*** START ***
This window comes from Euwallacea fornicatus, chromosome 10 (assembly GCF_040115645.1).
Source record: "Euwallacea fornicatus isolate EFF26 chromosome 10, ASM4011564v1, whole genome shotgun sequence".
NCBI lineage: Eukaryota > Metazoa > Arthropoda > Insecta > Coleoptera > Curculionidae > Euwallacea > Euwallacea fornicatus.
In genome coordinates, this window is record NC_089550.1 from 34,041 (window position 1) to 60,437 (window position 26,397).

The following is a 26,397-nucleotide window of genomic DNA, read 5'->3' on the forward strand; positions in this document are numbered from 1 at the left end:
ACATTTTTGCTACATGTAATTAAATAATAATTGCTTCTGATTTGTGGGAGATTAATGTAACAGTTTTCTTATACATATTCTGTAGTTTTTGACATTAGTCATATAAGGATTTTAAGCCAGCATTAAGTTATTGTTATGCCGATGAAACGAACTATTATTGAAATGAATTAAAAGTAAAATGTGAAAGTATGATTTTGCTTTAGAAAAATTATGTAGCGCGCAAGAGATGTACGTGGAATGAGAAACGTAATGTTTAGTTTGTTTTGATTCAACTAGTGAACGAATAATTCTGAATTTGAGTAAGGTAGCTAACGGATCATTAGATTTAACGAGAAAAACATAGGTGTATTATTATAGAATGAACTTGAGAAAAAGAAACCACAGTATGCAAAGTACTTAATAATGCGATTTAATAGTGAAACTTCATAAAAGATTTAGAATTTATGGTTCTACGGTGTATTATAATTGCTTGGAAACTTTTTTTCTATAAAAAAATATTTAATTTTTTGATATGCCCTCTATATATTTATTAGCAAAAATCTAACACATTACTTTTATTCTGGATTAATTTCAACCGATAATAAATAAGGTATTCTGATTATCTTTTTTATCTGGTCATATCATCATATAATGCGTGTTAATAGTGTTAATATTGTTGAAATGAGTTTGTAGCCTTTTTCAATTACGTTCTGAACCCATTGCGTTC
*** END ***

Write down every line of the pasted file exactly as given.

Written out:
This window comes from Euwallacea fornicatus, chromosome 10 (assembly GCF_040115645.1).
Source record: "Euwallacea fornicatus isolate EFF26 chromosome 10, ASM4011564v1, whole genome shotgun sequence".
NCBI lineage: Eukaryota > Metazoa > Arthropoda > Insecta > Coleoptera > Curculionidae > Euwallacea > Euwallacea fornicatus.
In genome coordinates, this window is record NC_089550.1 from 34,041 (window position 1) to 60,437 (window position 26,397).

The following is a 26,397-nucleotide window of genomic DNA, read 5'->3' on the forward strand; positions in this document are numbered from 1 at the left end:
ACATTTTTGCTACATGTAATTAAATAATAATTGCTTCTGATTTGTGGGAGATTAATGTAACAGTTTTCTTATACATATTCTGTAGTTTTTGACATTAGTCATATAAGGATTTTAAGCCAGCATTAAGTTATTGTTATGCCGATGAAACGAACTATTATTGAAATGAATTAAAAGTAAAATGTGAAAGTATGATTTTGCTTTAGAAAAATTATGTAGCGCGCAAGAGATGTACGTGGAATGAGAAACGTAATGTTTAGTTTGTTTTGATTCAACTAGTGAACGAATAATTCTGAATTTGAGTAAGGTAGCTAACGGATCATTAGATTTAACGAGAAAAACATAGGTGTATTATTATAGAATGAACTTGAGAAAAAGAAACCACAGTATGCAAAGTACTTAATAATGCGATTTAATAGTGAAACTTCATAAAAGATTTAGAATTTATGGTTCTACGGTGTATTATAATTGCTTGGAAACTTTTTTTCTATAAAAAAATATTTAATTTTTTGATATGCCCTCTATATATTTATTAGCAAAAATCTAACACATTACTTTTATTCTGGATTAATTTCAACCGATAATAAATAAGGTATTCTGATTATCTTTTTTATCTGGTCATATCATCATATAATGCGTGTTAATAGTGTTAATATTGTTGAAATGAGTTTGTAGCCTTTTTCAATTACGTTCTGAACCCATTGCGTTC